To this end I wish to thank Lesley, Jenny and Nick for their generous invitation to attend and present at this workshop!

  2. Thank you Jenny, Lesley, and Nick for organising and hosting this productive conversation. Your four themes in this blog are a good interpretation of what the workshop pointed towards, and I’ll just add a couple of minor observations here:

    One, for me one of most memorable lines in the workshop was when it was pointed out that all the money seems to go to controlling bad weeds already loose in the landscape (for which there is often little chance of broad scale ‘success’) while there is little money spent on identifying and managing new weeds (for which there is more of a chance of success).

    Two, I propose that we look at the four themes that the blog lists and do it once by replacing the word ‘weeds’ with ‘agricultural/pastoral weeds’ and once by replacing it with ‘environmental weeds’. When I do this it highlights for me that for agricultural and pastoral weeds, scientists and managers are probably already in the ‘new normal’ mindset, whereas this is not the case for environmental weeds. Can we learn from this?

  3. Big thanks to all the organisers at AUSCCER for making the workshop such a stimulating experience, and for identifying the four themes emerging from the diverse presentations and discussions. The themes provide an excellent framework for bridging theory and practice associated with weed management, and showing how social and natural science researchers can work productively with policy makers, land management agencies and weed managers.
    Just as Christian mentions in his comments, one of the things that struck me during the workshop was the difference between ‘agricultural’ and ecological/ conservationist approaches to weeds and weed management. People engaged in agriculture, horticulture, and pastoralism around the world have lived and dealt with weeds for as long as they have been practiced; weeds are part of their world of routine activity and few assume that they can ‘live without weeds’. Their perspective – based on observation and experience — is both philosophical and pragmatic, so much so that either of these words encapsulates the meaning of the other. Weed management is then about keeping alive and growing the plants you want on your fields or pastures, and taking out those you do not want from the same areas.
    The mainstream views of invasion ecologists and conservation biologists who articulate their concern for the environment from a seemingly holistic perspective reflect an ideology and practice towards weeds which seems diametrically opposite: it is an exclusionary view of weeds as though they are a species unto themselves, that they can be exterminated, and that it is possible to ‘live without weeds’. The irony is that although they see themselves as different from cultivators and pastoralists, the techniques and methods for tackling unwanted plants is pretty much the same, i.e., application of herbicides, biological control, and so on. In sum, the practices are neither holistic nor beneficial for the environment they desire to protect and restore to some original state.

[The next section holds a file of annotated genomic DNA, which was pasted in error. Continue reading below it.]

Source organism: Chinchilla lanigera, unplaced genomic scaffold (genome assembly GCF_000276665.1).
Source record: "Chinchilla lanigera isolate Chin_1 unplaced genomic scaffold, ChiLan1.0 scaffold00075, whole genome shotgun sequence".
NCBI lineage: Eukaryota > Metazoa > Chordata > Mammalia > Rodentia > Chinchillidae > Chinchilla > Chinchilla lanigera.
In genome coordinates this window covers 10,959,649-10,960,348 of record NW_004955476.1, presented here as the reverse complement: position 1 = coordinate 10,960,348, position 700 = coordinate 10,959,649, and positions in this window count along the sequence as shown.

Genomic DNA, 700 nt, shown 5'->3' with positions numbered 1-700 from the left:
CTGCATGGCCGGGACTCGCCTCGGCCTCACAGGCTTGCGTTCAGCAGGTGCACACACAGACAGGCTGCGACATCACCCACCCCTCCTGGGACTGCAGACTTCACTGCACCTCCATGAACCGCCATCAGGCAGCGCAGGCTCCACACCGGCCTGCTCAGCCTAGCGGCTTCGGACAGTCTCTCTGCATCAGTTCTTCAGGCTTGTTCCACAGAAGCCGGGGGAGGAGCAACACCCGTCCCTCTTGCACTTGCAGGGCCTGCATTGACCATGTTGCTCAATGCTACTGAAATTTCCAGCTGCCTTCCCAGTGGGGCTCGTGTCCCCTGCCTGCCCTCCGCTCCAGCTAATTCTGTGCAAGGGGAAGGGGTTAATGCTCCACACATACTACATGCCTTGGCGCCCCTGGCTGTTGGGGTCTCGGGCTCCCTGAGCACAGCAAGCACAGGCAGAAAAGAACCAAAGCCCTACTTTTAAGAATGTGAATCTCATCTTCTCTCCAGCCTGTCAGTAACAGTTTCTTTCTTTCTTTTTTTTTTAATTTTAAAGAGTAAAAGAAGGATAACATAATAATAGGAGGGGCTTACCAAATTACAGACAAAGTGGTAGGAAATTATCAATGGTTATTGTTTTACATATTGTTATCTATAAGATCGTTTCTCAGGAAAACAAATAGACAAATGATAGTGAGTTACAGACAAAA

4. My comments build on those posted by Christian and Priya regarding the designation of species as weeds within different contexts, relating particularly to the question of land use. As I argued with respect to views about plants in this Gulf country, the question of what plants ‘belong’ is negotiated through ambiguities about whether species are useful, economically productive, and aesthetically pleasing, as well as whether these species have been present in the environment for a considerable length of time. At the same time I noted that perceptions of plants as species is not necessarily reflective of Aboriginal and indeed non-Aboriginal understandings of categories, with certain individual things (particularly large trees) monumentalized in different ways. This reflects the way in which experience invests meaning in the landscape, or to put it perhaps more radically – the experiential involvement in the world is part of what makes that world meaningful, and meaningable, through perception, action, and imagination, as Gillian Paxton argued. There is of course a political dimension to this – I note a provocation posed by an Aboriginal Ranger during an interview in the Gulf, who stated, “It’s not that big a leap from talking about introduced plants as belonging to start to talk about Whitefellas belonging too, hey, you get into trouble that way”. However, I argue that the exploration of the complexities and ambiguities about what belongs provides insights into the complexities and ambiguities of colonial experience within a postcolonizing society, which is particularly relevant to the consideration of socio-ecological futures.


    It was an honour to be invited to this workshop because Australians are known to be world-leaders in thinking about weeds and invasive species and I have been following the work of several of the other presenters for years. It was a wonderful opportunity to learn more about the approach to “novelty” in Australia and I particularly appreciated the “grounded” perspective of the managers who are actually enacting control of weeds and invasive species on the ground.